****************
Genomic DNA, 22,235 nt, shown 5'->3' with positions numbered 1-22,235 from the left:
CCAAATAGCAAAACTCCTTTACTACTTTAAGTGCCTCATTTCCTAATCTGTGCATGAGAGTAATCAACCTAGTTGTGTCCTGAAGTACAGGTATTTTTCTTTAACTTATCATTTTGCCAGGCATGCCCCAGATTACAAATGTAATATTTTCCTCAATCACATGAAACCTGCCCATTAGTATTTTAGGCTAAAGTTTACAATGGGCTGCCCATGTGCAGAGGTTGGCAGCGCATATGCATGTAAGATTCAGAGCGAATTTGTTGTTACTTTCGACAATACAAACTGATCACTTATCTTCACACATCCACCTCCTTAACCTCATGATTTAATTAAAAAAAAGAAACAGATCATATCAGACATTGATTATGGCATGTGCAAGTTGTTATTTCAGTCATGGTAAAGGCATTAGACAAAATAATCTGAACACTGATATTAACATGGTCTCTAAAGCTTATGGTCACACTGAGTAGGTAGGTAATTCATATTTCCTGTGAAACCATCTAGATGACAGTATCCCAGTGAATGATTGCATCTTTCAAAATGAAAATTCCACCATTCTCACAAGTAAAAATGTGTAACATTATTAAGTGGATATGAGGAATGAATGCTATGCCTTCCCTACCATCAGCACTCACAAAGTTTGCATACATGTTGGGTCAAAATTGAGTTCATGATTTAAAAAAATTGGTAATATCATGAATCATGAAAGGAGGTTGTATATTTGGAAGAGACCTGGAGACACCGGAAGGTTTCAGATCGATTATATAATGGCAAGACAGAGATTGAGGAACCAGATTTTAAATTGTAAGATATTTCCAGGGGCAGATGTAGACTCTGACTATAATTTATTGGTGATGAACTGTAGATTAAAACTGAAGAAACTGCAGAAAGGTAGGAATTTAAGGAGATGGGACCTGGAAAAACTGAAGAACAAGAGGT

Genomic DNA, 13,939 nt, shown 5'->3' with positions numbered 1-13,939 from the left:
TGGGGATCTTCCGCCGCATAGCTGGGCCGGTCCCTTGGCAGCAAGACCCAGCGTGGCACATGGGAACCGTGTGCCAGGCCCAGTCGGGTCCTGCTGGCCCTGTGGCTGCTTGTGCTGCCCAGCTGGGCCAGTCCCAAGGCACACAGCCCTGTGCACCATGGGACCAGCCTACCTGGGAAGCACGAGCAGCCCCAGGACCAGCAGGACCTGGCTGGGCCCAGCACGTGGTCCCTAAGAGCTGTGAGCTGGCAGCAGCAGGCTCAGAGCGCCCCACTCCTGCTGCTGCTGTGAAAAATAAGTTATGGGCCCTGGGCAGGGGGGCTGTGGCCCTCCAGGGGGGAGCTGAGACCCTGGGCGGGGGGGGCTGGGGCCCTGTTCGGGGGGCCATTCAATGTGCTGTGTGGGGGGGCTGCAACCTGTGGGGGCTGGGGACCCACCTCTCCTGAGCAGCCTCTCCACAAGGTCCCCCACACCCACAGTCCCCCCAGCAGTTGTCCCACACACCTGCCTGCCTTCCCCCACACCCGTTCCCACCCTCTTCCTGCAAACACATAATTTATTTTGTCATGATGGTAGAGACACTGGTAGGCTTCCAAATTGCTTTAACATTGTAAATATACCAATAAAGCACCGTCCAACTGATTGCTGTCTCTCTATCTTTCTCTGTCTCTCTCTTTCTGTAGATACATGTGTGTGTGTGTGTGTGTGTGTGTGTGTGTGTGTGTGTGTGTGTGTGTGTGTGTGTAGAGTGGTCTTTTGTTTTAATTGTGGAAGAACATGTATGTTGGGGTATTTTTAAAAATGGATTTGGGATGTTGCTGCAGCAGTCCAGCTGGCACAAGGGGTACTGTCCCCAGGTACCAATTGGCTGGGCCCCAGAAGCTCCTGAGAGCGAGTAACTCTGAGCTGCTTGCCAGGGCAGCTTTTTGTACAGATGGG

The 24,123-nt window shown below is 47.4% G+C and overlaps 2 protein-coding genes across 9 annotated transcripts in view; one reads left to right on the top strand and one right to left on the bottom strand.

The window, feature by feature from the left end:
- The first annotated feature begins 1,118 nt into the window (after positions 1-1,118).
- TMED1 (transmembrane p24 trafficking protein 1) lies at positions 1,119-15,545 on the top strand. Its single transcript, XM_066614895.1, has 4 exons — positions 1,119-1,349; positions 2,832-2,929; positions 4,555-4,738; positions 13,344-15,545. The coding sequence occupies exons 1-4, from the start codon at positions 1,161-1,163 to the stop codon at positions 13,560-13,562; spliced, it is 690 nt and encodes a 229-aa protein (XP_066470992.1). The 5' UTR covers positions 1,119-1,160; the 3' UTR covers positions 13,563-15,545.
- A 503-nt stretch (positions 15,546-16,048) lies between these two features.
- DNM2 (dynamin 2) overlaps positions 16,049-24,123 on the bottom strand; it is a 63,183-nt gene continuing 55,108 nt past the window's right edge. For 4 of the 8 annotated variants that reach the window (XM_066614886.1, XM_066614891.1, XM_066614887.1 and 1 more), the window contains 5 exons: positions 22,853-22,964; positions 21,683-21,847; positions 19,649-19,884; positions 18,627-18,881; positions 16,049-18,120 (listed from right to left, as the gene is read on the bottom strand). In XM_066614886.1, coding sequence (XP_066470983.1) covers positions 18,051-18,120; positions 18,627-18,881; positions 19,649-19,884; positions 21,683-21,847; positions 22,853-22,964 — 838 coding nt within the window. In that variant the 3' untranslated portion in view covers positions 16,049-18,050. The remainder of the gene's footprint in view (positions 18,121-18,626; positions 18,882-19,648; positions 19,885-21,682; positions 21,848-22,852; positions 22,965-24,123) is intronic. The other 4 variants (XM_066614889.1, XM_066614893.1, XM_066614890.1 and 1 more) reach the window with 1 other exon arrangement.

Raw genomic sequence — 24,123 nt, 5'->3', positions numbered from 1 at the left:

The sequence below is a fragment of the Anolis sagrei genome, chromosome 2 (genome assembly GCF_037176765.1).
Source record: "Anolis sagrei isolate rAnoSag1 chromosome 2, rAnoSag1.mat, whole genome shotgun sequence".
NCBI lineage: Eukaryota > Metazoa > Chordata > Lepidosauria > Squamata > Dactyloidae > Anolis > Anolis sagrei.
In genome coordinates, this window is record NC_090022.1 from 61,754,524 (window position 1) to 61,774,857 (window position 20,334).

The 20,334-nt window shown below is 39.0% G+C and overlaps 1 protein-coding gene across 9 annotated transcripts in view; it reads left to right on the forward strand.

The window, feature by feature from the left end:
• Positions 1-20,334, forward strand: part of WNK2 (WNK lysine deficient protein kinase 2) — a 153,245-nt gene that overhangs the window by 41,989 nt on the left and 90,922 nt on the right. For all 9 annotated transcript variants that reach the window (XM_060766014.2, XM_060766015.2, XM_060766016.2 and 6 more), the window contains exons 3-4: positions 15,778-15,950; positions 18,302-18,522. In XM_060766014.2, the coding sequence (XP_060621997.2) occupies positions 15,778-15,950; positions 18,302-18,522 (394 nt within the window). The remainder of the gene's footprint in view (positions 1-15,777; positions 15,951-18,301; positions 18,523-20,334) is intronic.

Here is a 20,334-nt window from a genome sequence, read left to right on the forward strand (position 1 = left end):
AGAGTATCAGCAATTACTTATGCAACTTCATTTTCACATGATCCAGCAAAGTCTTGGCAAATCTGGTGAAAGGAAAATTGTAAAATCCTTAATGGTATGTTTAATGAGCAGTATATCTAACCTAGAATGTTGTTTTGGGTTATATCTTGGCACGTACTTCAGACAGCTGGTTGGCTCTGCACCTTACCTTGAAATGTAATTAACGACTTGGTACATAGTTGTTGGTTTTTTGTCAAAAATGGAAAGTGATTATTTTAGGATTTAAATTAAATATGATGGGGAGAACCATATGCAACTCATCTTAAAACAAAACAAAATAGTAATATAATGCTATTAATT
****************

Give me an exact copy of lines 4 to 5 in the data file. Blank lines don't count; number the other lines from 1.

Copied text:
TGGGGATCTTCCGCCGCATAGCTGGGCCGGTCCCTTGGCAGCAAGACCCAGCGTGGCACATGGGAACCGTGTGCCAGGCCCAGTCGGGTCCTGCTGGCCCTGTGGCTGCTTGTGCTGCCCAGCTGGGCCAGTCCCAAGGCACACAGCCCTGTGCACCATGGGACCAGCCTACCTGGGAAGCACGAGCAGCCCCAGGACCAGCAGGACCTGGCTGGGCCCAGCACGTGGTCCCTAAGAGCTGTGAGCTGGCAGCAGCAGGCTCAGAGCGCCCCACTCCTGCTGCTGCTGTGAAAAATAAGTTATGGGCCCTGGGCAGGGGGGCTGTGGCCCTCCAGGGGGGAGCTGAGACCCTGGGCGGGGGGGGCTGGGGCCCTGTTCGGGGGGCCATTCAATGTGCTGTGTGGGGGGGCTGCAACCTGTGGGGGCTGGGGACCCACCTCTCCTGAGCAGCCTCTCCACAAGGTCCCCCACACCCACAGTCCCCCCAGCAGTTGTCCCACACACCTGCCTGCCTTCCCCCACACCCGTTCCCACCCTCTTCCTGCAAACACATAATTTATTTTGTCATGATGGTAGAGACACTGGTAGGCTTCCAAATTGCTTTAACATTGTAAATATACCAATAAAGCACCGTCCAACTGATTGCTGTCTCTCTATCTTTCTCTGTCTCTCTCTTTCTGTAGATACATGTGTGTGTGTGTGTGTGTGTGTGTGTGTGTGTGTGTGTGTGTGTGTGTGTGTGTGTAGAGTGGTCTTTTGTTTTAATTGTGGAAGAACATGTATGTTGGGGTATTTTTAAAAATGGATTTGGGATGTTGCTGCAGCAGTCCAGCTGGCACAAGGGGTACTGTCCCCAGGTACCAATTGGCTGGGCCCCAGAAGCTCCTGAGAGCGAGTAACTCTGAGCTGCTTGCCAGGGCAGCTTTTTGTACAGATGGG

The 24,123-nt window shown below is 47.4% G+C and overlaps 2 protein-coding genes across 9 annotated transcripts in view; one reads left to right on the top strand and one right to left on the bottom strand.